Explorations in Black Leadership

Co-Directed by Phyllis Leffler & Julian Bond

Leadership: Early Experiences

BOND: Now, we're attempting to get at leadership and how leadership develops. And I'm wondering, looking back on your formal education, the school, the college, and other aspects, what part of that made you whom you are today, the leader that you are today?

FLAKE: I think that --

BOND: You talked a moment ago about being involved in youth activities in the school and so on. How did that -- ?

FLAKE: I think, when I go back, it probably starts from that early age, realizing that for some reason people kind of looked to me as a leader. By the time I got to college at Wilberforce, the president, the dean, were calling on me to do things that -- it started out, I suspect, that I was serving, waiting tables in their homes and the like. And before long, I found myself driving the university car to pick up guests, like Dr. King when he came to do commencement. I was in peer counseling, one of the leaders in peer counseling. I ran the actual Wednesday night chapel services. So, before long, I think that people just had a sense that "this guy's a leader," and people were calling me to take positions.

BOND: Why did they have that sense?

FLAKE: Students kind of gravitated to me.

BOND: Why?

FLAKE: There was a level of maturity, I think --

BOND: Why did they gravitate to you?

FLAKE: I think that was some sense there was a level of maturity. I was trying to do things right, to the degree that you do right as a college student. I was also preaching young. And we had our Sunday afternoon services. And I was preaching pretty regularly with that. I think it's just a natural part of whatever God gave me in my makeup that just kind of projected me. I've never had to push myself. I've never had to even seek for a position. When I came to New York to pastor, I was invited to do it. When I went to Lincoln, I was invited to come by Dr. [Herman] Branson and Dr. Carl Thomas. When I went to Boston, I was invited to come and take the position to initially run the Dr. Martin Luther King African-American Center. And when I ran for Congress, the people in the community asked me to run. So I think it's something I don't -- I cannot pinpoint. But whatever it is, it's there. Other people see it more than I do. Because I'm constantly talked to by staff and the like about the fact that I don't seem to exert or push myself. They want me to do it even more. But I haven't had to do that. Because whatever it is, it's somewhat natural.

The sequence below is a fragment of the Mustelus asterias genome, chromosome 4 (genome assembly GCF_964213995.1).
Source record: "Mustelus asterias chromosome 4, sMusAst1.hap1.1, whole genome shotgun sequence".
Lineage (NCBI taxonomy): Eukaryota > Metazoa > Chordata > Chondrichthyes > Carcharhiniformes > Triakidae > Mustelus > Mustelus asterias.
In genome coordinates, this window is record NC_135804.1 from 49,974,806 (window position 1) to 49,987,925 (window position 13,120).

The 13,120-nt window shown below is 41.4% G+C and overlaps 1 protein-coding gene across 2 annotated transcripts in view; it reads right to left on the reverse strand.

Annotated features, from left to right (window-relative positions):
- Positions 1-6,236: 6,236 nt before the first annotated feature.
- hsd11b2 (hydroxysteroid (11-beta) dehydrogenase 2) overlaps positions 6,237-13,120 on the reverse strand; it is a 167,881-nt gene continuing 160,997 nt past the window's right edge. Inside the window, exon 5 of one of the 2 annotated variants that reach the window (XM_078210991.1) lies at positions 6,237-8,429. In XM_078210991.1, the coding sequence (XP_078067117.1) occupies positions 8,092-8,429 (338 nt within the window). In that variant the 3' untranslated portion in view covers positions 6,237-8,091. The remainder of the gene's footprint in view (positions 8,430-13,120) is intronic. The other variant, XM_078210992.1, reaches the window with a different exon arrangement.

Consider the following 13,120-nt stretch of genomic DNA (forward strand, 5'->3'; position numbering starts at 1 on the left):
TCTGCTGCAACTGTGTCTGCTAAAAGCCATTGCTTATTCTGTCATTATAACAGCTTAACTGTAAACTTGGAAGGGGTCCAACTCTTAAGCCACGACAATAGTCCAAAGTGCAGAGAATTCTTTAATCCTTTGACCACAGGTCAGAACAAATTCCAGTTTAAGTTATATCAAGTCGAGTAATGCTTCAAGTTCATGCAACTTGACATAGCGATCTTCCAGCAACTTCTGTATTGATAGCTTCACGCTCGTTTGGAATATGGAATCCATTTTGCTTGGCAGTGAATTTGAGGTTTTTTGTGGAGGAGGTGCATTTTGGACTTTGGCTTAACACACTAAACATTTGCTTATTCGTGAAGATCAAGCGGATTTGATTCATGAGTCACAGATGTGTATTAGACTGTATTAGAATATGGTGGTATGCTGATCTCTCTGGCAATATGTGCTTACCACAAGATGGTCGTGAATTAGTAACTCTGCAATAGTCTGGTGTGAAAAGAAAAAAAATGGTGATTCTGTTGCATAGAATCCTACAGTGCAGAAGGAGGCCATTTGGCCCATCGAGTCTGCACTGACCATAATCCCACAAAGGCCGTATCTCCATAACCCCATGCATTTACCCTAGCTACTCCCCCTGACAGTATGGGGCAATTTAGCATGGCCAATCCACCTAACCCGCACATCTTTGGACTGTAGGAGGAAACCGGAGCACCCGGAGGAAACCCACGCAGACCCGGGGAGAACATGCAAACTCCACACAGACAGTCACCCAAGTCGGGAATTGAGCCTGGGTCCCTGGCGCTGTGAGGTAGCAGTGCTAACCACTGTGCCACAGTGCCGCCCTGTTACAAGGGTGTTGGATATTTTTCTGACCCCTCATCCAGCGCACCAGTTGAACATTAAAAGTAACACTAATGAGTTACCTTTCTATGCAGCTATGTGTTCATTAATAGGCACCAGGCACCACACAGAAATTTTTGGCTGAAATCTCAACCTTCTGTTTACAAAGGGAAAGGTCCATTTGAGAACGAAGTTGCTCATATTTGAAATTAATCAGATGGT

BOND: But you must have set an example others could see. And so people say, "There's Flake. He's a leader." What is it? It's not just maturity. It's not just preaching.

FLAKE: A lifestyle. You know, I've always tried to live to a standard. If you read my book, I talked about the fact of trying to remain chaste until I was twenty-one. My children find that to be distasteful, that one would even be thinking of waiting until they were an adult and married. But the reality is, I think, lifestyle choice for me was not to get into a drug culture, was not to get into alcohol. And those things in a marginal, minimal way -- I tested alcohol and didn't like it. I even tested cigarettes when I was fourteen and didn't like it. So the very things that most of my peers were doing was not things that I was doing. And I think they saw me in a different way. They responded to me in a different way. And generally, if there was a need for a leader, they asked if I would do it. And again, I've never had to push myself. So it's been -- I can't pinpoint all of the things. I mean, being a man of God, I would have to say this was God's purpose and my destiny was somehow tied to his sense that -- that I ought to be in some leadership capacity.